Since the Manhattan project, the British nuclear programme has been closely linked to that of the US. Tensions have ensued – the post-War McMahon Act restricted access to US know-how, spurring the development of indigenous British capabilities. One of these, the Blue Streak missile, failed, leaving the UK reliant on American missile technology. When the Americans abruptly cancelled their own Skybolt programme, the British deterrent was at risk. A compromise deal gave the UK access to the Polaris SLBM, albeit that this was ostensibly earmarked for NATO use (naturally, the UK interpreted the deal differently).4 Later, President Reagan’s determination to press ahead with ballistic missile defences caused considerable unease in Whitehall, given the prospect that such technologies might undermine the effectiveness of ballistic missiles, even of Britain’s recently MIRV’d Polaris.5
Matters calmed thereafter, and the UK had already acquired the US Trident missiles whose successors remain in use. But the lesson remained – the deterrent is operationally independent, but the British-owned missiles are maintained by the US, in the US, and held as part of a common pool. Sustainment of UK’s operationally independent deterrent depends then as now on the strategic choices of the United States. This dependency is demonstrated by the UK’s lobbying for a new US warhead, the W93, which might be the basis of our own future warhead design.6
The geostrategic interests of the US and UK are often, but not always, in alignment. From the creation of Israel, the abortive Franco-British action in Suez, through the post-Cold War tensions over ‘lift and strike’ in Bosnia, popular opposition in the UK to the Iraq war, and on to the Biden administration’s abrupt withdrawal from Afghanistan – there have been many foreign policy disagreements. There is undoubtedly, however, much shared history, and very often there is common interest, as amply demonstrated in ongoing support for Ukraine. At its core, the relationship is founded on a deep and enduring commitment to the security of the Euro-Atlantic area.
But there are reasons to suggest that the longstanding amity should not be taken entirely for granted. The recent Trump administration gave a startling demonstration of the potential for divergence. In his attitude to authoritarian powers – including Russia and North Korea, Trump departed from long established positions and norms of international behaviour. His attitude to NATO had elements of continuity (that Europe needs to spend more money on defence7) and change (repeatedly making favourable comments about Putin, privately contemplating leaving NATO8, and even suggesting that America would not come to allies’ aid in the event of attack9).
Trump may be a unique character, but the fault lines in American politics run deeper than his personality, so that the established foreign policy positions of the last 80 years cannot be taken for granted, notwithstanding the return to the norm under President Biden. Events in Washington DC of 6th January 2020 illustrated stark fissures in US civil society and the fragility of its democracy. Over recent decades, the Republican party has progressively departed from the broadly bipartisan foreign policy consensus, and come to represent populist themes including nativism, neo-isolationism and unilateralism. These changes are driven in part by profound demographic and socio-economic changes, and perhaps catalysed by new and polarising social media technologies. There is little reason to suppose that they will melt away after Trump and, anyway, every possibility that he will return to office.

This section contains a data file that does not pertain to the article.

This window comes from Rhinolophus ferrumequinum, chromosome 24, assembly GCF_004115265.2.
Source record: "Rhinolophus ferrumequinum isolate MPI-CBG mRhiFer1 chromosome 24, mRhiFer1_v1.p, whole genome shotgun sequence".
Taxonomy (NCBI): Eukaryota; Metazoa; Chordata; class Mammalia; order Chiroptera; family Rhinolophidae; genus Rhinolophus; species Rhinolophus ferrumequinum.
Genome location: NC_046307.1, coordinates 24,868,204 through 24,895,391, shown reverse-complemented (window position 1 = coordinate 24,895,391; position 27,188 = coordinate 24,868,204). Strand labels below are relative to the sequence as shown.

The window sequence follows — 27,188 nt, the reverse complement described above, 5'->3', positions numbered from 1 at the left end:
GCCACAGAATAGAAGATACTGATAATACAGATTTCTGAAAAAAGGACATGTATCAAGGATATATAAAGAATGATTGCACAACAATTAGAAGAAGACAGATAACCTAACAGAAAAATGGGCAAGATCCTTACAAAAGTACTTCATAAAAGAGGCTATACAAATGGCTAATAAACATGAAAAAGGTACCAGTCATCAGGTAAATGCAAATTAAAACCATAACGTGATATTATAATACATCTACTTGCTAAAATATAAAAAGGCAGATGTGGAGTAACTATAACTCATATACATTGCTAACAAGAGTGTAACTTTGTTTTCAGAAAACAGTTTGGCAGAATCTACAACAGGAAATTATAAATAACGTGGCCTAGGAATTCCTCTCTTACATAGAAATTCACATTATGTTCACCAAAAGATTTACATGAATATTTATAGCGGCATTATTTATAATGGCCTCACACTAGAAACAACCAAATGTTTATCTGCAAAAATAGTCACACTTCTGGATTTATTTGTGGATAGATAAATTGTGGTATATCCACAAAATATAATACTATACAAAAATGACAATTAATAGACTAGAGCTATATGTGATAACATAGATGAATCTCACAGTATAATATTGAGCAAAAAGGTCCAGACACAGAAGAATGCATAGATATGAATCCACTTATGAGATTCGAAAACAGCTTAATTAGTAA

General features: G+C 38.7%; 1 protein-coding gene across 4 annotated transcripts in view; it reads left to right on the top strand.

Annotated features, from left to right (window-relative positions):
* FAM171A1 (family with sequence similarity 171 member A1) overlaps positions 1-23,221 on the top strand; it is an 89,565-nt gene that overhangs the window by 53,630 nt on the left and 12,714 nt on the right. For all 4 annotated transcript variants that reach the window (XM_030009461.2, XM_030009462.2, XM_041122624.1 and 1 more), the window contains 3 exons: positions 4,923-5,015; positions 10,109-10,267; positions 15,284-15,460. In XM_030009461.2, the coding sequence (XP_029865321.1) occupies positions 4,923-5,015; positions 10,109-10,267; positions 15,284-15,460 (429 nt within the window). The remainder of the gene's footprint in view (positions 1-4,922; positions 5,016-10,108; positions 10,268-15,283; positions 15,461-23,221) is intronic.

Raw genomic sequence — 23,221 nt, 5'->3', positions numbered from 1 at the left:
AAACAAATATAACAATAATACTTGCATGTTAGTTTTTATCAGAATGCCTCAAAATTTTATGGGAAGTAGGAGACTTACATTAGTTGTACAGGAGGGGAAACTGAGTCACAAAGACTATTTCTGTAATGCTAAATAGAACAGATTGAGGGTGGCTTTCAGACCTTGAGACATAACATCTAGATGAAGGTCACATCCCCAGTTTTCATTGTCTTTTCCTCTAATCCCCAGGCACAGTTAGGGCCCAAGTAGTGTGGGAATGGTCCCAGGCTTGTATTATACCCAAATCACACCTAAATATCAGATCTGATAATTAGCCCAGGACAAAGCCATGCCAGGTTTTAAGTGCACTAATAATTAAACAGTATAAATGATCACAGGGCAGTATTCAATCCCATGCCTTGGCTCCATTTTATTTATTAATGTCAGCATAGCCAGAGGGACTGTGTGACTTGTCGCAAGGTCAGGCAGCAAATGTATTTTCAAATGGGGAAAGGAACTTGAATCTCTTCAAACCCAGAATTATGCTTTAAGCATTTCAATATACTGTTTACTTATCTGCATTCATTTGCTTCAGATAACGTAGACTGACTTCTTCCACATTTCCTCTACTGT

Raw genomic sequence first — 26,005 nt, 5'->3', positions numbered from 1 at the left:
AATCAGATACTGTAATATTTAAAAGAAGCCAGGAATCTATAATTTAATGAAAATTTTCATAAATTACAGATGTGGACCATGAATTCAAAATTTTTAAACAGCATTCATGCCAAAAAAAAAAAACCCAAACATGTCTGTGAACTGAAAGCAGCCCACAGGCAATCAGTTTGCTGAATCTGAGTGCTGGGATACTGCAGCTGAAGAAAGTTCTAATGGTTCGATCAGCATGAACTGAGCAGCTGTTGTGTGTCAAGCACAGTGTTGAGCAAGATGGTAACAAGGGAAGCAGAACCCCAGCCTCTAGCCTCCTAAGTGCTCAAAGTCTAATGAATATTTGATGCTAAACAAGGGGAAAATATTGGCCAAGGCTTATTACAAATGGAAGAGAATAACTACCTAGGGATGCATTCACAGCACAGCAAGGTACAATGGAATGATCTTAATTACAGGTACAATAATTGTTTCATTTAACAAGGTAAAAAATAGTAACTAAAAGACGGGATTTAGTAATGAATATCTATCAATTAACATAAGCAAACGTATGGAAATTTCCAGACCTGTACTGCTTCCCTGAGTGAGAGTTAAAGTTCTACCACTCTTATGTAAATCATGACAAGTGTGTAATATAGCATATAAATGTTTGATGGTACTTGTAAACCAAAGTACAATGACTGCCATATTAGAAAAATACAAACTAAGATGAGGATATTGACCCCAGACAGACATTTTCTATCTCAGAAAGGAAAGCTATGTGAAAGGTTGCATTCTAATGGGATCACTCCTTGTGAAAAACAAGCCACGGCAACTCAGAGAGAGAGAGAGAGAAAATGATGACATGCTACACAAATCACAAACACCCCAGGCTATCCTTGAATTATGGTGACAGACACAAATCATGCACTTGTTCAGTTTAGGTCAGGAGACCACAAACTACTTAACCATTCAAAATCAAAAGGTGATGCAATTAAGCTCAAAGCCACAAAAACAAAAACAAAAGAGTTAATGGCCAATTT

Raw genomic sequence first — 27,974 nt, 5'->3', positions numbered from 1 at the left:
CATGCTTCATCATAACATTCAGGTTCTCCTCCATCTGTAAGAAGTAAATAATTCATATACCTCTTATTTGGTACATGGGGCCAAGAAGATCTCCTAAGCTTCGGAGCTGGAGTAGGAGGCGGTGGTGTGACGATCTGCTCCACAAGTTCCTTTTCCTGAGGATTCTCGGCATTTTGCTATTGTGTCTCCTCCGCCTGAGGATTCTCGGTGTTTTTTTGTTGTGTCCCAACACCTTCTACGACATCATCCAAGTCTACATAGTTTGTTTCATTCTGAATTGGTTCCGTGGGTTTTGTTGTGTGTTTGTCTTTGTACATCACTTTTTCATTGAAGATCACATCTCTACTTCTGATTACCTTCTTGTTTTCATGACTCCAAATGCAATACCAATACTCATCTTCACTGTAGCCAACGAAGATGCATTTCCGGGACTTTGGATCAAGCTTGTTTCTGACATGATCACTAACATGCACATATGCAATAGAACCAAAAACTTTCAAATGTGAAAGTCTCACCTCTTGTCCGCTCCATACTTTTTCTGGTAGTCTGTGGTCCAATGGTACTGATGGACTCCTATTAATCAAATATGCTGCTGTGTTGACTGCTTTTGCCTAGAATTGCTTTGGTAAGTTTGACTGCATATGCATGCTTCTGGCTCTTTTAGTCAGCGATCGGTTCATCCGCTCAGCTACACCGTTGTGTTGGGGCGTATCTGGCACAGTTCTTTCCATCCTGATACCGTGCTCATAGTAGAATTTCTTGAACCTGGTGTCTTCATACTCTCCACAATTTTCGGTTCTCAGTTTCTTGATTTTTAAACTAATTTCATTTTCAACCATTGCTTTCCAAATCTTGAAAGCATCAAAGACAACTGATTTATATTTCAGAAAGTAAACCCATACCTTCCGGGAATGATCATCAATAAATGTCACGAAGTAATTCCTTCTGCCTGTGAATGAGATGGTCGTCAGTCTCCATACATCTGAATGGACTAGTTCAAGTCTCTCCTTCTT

Meanwhile, the UK has the longstanding habit of operating alongside, or in coordination with the US in the conventional deployment of force. This habit has shaped its military concepts, equipment and attitudes. It has fostered an expectation within Britain’s armed forces that Anglo-American partnership is permanently hardwired into the national security ecosystem – and moreover that the British, perhaps uniquely among its allies, are as operationally capable as American forces. The sentiment is evidently not shared by some American counterparts.10 But they are shared by British society more broadly. Here, a powerful nostalgia for the Second World War and an ongoing Euroscepticism together shape public discourse on national security, alongside more recent, living memories of shared endeavour in Iraq, Afghanistan and Syria. The Special Relationship remains a powerful and lasting bond, but may mask the extent to which changes in America are shifting the tectonic plates of Euro-Atlantic security.
3. Challenges at the lower end of the nuclear spectrum are coming
The nuclear taboo is robust. But that should not be taken for granted. In recent years, the chemical weapons taboo has been violated by Syria’s President Assad, a close Russian ally, with few consequences, despite the declaration by President Obama of a ‘red line’. The nuclear taboo may be similarly eroded, for example, by the detonation of a radiological device and by nuclear responses to it. In late 2022, Russia’s defence minister suggested that Ukraine planned such a detonation, in what looked suspiciously like a false-flag operation.11 That sort of disinformation echoes the deliberately muddled Syrian experience. Meanwhile, numerous Russian actors have made nuclear threats in response to NATO support for Ukraine. As Russia comes under increasing military pressure in Ukraine, deliberate or accidental detonation of a nuclear weapon becomes at least conceivable. What then?